Warm-blooded creatures, like mammals and birds, try to keep the inside of their bodies at a constant temperature. They do this by generating their own heat when they are in a cooler environment, and by cooling themselves when they are in a hotter environment. Cold-blooded creatures take on the temperature of their surroundings. They are hot when their environment is hot and cold when their environment is cold. In hot environments, cold-blooded animals can have blood that is much warmer than warm-blooded animals.
To generate heat, warm-blooded animals convert the food that they eat into energy. They have to eat a lot of food, compared with cold-blooded animals, to maintain a constant body temperature. Only a small amount of the food that a warm-blooded animal eats is converted into body mass. The rest is used to fuel a constant body temperature.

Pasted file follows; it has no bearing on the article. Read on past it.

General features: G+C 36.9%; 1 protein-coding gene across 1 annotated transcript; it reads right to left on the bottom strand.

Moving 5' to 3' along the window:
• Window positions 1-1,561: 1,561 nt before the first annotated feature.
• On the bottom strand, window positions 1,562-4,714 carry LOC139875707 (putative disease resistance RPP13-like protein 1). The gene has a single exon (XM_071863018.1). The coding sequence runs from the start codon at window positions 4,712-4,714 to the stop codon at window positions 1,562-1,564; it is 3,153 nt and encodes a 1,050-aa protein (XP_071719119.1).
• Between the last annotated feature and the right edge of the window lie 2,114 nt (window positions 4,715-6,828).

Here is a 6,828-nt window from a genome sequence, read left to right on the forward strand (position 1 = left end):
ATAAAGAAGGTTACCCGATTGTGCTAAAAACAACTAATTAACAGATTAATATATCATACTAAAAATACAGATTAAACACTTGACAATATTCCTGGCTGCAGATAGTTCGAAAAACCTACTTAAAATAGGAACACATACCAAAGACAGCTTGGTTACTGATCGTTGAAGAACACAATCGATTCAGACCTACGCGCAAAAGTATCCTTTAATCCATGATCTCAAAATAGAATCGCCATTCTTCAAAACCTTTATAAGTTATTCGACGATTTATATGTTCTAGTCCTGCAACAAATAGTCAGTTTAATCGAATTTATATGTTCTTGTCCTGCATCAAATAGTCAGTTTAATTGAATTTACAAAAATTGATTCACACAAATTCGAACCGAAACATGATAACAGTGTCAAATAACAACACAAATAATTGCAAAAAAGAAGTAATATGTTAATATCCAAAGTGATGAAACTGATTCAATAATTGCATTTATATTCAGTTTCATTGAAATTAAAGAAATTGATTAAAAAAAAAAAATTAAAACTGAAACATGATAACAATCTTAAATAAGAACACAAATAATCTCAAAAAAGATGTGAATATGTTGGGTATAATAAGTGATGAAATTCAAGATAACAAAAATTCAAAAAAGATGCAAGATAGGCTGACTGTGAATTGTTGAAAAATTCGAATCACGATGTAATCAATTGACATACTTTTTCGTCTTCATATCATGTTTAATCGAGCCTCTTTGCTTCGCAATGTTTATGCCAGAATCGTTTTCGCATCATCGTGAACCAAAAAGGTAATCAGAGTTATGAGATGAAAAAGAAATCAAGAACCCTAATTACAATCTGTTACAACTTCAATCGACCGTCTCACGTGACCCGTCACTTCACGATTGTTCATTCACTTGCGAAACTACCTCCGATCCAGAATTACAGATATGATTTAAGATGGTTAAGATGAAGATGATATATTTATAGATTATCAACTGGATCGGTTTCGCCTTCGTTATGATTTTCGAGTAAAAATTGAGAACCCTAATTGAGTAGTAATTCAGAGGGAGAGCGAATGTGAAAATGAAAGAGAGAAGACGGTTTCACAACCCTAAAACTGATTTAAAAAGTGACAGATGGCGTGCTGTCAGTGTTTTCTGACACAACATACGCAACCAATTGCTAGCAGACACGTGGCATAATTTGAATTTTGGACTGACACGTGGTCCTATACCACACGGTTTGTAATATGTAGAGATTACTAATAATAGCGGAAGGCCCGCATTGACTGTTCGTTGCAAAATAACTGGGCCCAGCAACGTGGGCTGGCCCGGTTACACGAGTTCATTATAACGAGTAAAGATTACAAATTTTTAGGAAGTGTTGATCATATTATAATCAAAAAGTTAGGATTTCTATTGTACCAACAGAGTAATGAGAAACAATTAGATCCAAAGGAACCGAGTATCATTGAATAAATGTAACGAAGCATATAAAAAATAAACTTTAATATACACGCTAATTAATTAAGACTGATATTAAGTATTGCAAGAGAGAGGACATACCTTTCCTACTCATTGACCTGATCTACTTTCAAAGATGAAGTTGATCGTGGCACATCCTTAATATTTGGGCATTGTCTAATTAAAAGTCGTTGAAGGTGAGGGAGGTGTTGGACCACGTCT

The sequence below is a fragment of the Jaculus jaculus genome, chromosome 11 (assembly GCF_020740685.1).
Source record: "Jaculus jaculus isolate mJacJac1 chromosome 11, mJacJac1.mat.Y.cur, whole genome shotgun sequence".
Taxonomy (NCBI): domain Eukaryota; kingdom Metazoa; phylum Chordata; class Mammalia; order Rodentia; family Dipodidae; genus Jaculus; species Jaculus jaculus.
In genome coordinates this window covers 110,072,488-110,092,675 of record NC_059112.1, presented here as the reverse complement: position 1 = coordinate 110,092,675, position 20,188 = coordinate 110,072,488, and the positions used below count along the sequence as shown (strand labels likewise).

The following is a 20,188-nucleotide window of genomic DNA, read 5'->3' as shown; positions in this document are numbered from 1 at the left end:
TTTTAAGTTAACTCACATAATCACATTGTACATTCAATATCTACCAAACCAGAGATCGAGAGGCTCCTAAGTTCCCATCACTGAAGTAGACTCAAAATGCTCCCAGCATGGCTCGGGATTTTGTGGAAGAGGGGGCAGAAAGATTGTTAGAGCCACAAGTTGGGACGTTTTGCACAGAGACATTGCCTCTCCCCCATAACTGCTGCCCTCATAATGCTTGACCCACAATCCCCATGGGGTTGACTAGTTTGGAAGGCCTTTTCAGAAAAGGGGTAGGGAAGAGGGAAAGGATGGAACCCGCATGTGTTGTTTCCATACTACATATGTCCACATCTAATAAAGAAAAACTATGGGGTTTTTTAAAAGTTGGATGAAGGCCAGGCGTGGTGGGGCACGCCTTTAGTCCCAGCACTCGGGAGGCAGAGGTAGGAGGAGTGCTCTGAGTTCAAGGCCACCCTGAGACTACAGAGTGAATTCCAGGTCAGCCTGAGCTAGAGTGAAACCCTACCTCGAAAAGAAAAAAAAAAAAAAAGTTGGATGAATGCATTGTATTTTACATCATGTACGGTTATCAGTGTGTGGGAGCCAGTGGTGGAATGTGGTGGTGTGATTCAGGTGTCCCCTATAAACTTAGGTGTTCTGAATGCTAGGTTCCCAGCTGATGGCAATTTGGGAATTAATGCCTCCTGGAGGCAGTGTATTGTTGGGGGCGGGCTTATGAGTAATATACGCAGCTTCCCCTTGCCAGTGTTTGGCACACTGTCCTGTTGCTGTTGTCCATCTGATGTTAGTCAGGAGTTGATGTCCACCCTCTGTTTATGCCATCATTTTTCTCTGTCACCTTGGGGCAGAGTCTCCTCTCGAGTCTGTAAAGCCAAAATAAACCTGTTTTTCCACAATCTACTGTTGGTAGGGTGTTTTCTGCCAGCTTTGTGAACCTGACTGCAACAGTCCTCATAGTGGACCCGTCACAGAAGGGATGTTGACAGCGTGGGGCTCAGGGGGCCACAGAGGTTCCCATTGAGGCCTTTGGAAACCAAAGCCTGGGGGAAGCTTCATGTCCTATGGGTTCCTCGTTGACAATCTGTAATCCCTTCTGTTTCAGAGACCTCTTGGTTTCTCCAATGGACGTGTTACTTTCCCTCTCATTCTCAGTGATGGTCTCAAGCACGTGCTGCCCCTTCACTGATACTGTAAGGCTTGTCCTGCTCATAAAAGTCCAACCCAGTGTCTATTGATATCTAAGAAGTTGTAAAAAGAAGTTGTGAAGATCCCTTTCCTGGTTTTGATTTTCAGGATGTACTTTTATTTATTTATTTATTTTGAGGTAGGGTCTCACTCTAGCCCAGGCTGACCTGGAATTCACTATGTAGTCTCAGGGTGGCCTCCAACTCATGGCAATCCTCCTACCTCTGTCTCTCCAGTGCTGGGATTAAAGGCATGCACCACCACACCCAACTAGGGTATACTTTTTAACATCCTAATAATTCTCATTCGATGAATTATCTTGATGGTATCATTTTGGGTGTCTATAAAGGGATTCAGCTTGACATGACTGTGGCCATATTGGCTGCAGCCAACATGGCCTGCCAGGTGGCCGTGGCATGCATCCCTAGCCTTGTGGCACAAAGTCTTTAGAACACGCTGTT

Cold-blooded animals are much more active in warm environments and are very sluggish in cold environments. This is because their muscle activity depends on chemical reactions which run quickly when it is hot and slowly when it is cold. A cold-blooded animal can convert much more of its food into body mass compared with a warm-blooded animal.